Texas Book Festival
Mon October 28, 2013
An African Journalist's Take on the 2013 Texas Book Festival
Lorrencia Nkrumah is a visiting journalist from Ghana, West Africa. As part of an international exchange program, she is in the KUT newsroom in Austin, Texas. This weekend, she took in the 2013 Texas Book Festival. “From my point of view it was phenomenal,” she says. “It has been two fun days of great books and wonderful authors amid good songs and nice cuisine.”
Thousands of people thronged this year’s Texas Book Festival at the State Capitol the last weekend of October. The annual event honors and celebrates authors for their contributions to literature and ideas in the state of Texas.
This year’s event was a mixture of good songs, finger-licking foods and a general conducive atmosphere for learning about new books and meeting new people. Over 230 authors attended this year’s event.
For me, as an African journalist, it was a great opportunity to interact with world-famous bestselling authors whose contributions to literature cannot be overlooked.
On Saturday, one of my first stops was to the music tent where James McBride and his Good Lord Bird Band brought the gospel spirit to the festival. With his easy-to-learn gospel songs, he urged the crowd to ‘’get your praise on’’ as it clapped and tapped its feet to the music.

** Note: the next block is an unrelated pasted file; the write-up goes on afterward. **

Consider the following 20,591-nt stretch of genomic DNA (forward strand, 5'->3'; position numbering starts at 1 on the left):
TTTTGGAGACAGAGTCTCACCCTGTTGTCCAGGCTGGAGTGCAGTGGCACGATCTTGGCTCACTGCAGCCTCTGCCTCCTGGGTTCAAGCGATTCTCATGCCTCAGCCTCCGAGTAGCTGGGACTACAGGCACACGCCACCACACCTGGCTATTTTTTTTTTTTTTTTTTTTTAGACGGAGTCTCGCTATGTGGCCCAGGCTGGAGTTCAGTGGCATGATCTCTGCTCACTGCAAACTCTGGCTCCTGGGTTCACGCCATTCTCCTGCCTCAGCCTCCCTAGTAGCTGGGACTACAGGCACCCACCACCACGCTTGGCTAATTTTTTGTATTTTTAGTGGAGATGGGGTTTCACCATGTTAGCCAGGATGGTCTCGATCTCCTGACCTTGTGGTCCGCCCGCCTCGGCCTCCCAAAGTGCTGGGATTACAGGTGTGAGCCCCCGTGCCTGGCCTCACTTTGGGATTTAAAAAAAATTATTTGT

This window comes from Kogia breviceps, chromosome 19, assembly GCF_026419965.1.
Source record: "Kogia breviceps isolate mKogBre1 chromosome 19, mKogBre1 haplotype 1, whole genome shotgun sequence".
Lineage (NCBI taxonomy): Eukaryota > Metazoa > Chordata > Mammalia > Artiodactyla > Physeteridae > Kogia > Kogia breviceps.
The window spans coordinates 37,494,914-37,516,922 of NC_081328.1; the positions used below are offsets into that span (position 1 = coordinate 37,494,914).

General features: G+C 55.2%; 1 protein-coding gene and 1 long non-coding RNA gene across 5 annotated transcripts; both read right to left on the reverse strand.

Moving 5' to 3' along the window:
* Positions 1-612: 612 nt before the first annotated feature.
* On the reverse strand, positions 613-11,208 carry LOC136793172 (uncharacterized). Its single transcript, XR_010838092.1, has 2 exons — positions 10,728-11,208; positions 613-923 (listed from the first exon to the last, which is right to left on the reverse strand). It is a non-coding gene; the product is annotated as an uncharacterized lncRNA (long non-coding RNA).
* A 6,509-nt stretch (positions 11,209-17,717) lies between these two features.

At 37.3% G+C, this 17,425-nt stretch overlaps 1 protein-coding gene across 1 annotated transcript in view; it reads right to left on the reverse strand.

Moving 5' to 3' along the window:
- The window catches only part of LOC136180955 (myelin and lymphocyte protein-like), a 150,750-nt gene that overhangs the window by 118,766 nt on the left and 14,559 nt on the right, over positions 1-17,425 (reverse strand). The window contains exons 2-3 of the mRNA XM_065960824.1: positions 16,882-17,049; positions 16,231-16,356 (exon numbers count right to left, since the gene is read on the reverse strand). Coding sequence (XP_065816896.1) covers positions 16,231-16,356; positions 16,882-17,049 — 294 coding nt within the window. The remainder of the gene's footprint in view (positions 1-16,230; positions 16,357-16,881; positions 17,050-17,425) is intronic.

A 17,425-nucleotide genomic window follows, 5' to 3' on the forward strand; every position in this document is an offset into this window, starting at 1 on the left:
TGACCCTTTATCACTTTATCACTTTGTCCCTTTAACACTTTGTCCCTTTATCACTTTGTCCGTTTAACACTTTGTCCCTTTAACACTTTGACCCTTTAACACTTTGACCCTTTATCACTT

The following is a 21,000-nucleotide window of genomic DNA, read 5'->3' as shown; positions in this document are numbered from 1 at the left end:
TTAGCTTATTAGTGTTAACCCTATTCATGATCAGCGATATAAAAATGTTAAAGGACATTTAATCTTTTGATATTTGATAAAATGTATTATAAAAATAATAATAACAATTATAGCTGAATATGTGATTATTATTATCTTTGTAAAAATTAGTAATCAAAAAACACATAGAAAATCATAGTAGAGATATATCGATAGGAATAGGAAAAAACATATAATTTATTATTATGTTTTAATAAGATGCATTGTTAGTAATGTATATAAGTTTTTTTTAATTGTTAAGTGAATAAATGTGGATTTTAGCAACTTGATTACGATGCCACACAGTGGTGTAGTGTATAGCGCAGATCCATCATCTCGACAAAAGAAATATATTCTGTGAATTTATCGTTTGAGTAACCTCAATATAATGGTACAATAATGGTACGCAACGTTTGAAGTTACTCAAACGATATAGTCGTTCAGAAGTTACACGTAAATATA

Books such as “Dallas 1963” by Bill Minutaglio and Steven L. Davis sold fast at the book tent. (“Dallas 1963” chronicles the tense political climate in Texas prior to the assassination of U.S. President John F. Kennedy on November 22, 1963 at Dealey Plaza.)
Parents who were at the book tent for kids also found books by Jon Agee – author and illustrator of many beloved books for children, including “Terrific,” “Milo's Hat Trick,” “The Incredible Painting of Felix Clousseau,” and “Nothing.”
In the House Chamber of the Texas Capitol on Saturday, “Goosebumps” author R.L Stine spoke to a packed house.
"My job is to give kids the creeps!” Stine said.
Profits from the book festival go toward libraries, schools and other programs promoting literacy in Texas. The event has contributed over $2.5 million in grants to almost 600 libraries in the state. In addition, it has donated an estimated 49,000 books to children in Texas schools.
Nkrumah’s work in the U.S. is funded by the U.S. State Dept. Bureau of Educational and Cultural Affairs, and administered by the International Center for Journalists.